What I plan to do is to map out what I'd like worked on each month advancement-wise, and give them info about the monthly theme, along with some suggestions/ideas for activities they can organize, but they could always do something different. This way they won't have to think up too much from scratch, if they don't want to.


I have a feeling I'll have a mix of parents. There's a few that I know will be really helpful, and some that I think don't feel they have time/ability/interest in doing things. It looks like we'll have around 10 boys, so some parents could easily decide they'd rather not take a month and it wouldn't cause problems.

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We did the Pumpkin farm when my son was a Tiger. Most of them have displays of old farm impliments.


Other options in our area include a couple of historical homes. There's an annual Farm Festival that has a museum of old farm equipment. We've also made visits to the local veteran's home (or nursing home). We did this at Christmas time and did crafts with the residents and talked to them about when they were as young as the boys or when they were in the service.

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Our town has a small historical museum that has artifacts from our city's history. (I had always wanted to visit the museum and never had, so I was really into it) There was lots of farm & household things, a mock classroom, mock kids' bedroom, etc. So we were able to have the kids point out how things are for them, and then be able to contrast it with what they were seeing at the museum. The biggest hit was a player piano they had. :-)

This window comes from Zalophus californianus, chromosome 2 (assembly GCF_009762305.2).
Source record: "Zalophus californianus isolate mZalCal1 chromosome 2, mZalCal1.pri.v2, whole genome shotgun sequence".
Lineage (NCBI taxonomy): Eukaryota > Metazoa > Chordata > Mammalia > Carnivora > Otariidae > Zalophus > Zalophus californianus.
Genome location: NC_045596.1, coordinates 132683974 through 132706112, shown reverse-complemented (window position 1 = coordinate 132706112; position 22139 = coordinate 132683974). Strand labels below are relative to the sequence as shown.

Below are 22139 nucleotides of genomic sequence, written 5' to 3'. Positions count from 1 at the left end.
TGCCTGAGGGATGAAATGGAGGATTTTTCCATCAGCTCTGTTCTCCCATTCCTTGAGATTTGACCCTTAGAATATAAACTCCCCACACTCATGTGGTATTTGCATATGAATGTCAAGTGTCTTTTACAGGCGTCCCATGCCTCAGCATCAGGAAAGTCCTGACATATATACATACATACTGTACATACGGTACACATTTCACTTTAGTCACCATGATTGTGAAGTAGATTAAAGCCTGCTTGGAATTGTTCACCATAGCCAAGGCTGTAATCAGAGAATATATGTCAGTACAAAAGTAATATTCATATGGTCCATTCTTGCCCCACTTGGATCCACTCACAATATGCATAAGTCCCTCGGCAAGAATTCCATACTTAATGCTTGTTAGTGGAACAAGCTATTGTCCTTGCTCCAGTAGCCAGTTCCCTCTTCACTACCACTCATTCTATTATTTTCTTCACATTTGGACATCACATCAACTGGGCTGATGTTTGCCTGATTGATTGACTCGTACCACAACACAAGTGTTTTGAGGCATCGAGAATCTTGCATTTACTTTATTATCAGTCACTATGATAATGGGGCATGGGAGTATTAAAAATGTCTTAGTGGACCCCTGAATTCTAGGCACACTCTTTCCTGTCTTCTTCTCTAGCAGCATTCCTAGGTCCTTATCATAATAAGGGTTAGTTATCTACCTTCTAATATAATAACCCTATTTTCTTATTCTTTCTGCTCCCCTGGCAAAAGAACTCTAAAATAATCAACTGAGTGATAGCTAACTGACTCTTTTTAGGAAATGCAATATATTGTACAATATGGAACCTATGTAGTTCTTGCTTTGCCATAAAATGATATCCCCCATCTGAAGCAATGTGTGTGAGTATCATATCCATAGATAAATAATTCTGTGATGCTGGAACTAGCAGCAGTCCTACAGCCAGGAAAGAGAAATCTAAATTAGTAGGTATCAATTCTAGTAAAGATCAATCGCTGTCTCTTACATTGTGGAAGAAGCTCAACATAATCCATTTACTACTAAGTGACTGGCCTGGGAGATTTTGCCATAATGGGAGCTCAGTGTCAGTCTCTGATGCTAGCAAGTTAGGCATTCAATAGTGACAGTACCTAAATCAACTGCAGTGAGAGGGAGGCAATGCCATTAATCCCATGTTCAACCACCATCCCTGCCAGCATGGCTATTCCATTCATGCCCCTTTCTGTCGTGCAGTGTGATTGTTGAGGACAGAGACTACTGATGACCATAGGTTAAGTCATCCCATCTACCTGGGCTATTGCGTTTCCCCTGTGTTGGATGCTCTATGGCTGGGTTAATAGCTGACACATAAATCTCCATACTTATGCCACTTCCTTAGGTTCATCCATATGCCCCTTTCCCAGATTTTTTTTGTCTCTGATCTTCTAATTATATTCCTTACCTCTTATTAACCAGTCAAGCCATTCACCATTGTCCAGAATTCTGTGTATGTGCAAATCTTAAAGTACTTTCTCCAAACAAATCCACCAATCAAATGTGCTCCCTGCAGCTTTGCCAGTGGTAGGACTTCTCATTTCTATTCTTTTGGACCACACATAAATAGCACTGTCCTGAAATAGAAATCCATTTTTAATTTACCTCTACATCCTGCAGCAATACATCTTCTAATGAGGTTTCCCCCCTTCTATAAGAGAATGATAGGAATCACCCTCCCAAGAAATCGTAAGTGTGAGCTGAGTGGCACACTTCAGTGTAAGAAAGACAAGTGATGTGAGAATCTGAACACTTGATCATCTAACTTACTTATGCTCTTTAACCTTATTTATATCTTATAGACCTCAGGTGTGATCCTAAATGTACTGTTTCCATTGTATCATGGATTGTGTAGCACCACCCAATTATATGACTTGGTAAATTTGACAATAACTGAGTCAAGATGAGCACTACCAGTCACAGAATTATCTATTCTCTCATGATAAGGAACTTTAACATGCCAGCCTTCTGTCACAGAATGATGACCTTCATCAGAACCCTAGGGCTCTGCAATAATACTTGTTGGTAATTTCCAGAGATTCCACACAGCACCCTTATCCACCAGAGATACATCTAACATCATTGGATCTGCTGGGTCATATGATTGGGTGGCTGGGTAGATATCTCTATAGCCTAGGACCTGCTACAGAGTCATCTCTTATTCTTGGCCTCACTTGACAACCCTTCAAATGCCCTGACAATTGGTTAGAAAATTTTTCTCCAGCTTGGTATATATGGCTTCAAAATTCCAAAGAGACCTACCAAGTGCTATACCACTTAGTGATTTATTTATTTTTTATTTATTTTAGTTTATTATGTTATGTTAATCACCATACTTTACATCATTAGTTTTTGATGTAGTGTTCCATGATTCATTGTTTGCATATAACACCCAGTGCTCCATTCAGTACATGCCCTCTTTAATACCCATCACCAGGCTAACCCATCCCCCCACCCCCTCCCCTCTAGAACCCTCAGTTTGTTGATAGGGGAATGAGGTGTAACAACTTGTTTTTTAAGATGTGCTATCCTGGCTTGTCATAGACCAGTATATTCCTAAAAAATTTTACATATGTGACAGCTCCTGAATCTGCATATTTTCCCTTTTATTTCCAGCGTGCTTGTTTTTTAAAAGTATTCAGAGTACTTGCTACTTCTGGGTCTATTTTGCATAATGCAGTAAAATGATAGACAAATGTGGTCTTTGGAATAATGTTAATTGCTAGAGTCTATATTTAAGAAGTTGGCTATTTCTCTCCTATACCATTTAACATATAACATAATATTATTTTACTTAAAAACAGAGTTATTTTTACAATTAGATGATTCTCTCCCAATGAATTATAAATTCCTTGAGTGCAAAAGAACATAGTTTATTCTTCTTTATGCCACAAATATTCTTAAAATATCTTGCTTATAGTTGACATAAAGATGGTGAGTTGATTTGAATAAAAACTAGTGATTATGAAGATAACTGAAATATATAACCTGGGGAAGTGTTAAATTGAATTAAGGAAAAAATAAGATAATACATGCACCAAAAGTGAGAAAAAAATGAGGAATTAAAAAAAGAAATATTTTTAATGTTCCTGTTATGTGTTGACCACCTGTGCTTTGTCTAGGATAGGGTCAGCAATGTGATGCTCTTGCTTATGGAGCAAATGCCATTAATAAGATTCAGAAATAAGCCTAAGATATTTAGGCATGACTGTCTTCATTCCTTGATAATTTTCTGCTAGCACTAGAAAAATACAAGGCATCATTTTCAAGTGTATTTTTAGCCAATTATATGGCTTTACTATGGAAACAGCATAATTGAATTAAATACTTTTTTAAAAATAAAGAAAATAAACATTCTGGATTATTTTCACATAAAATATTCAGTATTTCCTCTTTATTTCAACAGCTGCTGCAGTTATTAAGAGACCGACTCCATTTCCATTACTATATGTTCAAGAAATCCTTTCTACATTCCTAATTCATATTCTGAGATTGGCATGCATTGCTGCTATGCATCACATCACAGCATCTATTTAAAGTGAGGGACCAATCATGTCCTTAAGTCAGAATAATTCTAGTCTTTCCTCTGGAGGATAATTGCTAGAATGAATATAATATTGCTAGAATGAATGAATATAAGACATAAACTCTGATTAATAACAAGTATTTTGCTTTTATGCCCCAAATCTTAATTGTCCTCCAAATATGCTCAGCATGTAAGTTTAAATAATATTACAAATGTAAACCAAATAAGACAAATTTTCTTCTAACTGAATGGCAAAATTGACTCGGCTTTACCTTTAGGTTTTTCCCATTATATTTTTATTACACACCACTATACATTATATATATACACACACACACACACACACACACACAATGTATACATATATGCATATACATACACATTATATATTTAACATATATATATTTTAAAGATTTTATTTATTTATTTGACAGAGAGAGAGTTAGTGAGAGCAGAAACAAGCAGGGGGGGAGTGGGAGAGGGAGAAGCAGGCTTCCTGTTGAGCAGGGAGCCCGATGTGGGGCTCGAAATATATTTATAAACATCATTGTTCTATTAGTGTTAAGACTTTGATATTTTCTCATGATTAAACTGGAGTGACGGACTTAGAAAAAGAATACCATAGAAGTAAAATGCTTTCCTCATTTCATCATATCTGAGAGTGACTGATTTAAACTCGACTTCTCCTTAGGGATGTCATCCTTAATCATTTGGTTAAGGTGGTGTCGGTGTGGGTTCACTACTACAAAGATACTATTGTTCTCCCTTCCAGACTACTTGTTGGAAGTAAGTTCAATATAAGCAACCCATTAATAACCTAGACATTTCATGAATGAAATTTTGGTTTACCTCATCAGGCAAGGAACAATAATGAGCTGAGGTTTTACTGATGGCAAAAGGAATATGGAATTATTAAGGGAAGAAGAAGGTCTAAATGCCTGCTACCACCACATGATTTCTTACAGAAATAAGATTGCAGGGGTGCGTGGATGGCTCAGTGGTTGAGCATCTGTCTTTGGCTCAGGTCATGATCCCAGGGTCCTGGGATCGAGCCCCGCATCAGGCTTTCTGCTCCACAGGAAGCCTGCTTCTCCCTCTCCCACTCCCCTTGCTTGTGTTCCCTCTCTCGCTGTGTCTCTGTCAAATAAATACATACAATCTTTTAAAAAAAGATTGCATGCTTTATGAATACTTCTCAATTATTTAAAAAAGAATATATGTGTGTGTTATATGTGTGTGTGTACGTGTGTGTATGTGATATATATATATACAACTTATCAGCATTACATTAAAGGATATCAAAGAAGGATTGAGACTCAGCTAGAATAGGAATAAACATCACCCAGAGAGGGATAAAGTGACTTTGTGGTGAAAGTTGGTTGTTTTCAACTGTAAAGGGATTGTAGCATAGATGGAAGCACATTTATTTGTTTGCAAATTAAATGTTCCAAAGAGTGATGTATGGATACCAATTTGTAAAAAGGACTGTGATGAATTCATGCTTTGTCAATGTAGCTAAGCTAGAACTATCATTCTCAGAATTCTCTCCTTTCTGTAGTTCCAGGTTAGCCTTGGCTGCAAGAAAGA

The kids actually enjoyed it, and being a small museum we were only there for about an hour. And the exhibits tied in with the town they live in-names of streets were the same, or people in the pictures had the same names as streets where their preschool was, etc. It turned out to be a really fun visit.

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Two things that jumped out at me from a recent post:


"We'll have about 10 boys" and


"Some parents could choose not to take a month"


These are both bad ideas.


With 10 kids, you should split up into two groups of 5 teams. I know a lot of times the leadership just isn't there for 2 dens, but with 10 boys, some of the kids will get lost in the shuffle, and you'll get more parents willing to sit on the sidelines.


I made the mistake when I was a Tiger leader of letting one of my parents off the hook for putting together meetings. As a result, that boy never got the chance to be host, and his dad never got the chance to be a hero to his son.

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We visited a local Hawaiian Culture Museum (we live on Oahu). Our shared leader time scheduled a special Saturday tour for the den that included an interactive diorama and pupped show on the development of the Hawaii ecosystem, a tour of a giant model volcano, and a hands on childrens' museum section. The shared leader Mom coordinated the scheduling, tickets, food, etc. The Tigers and parents had a blast.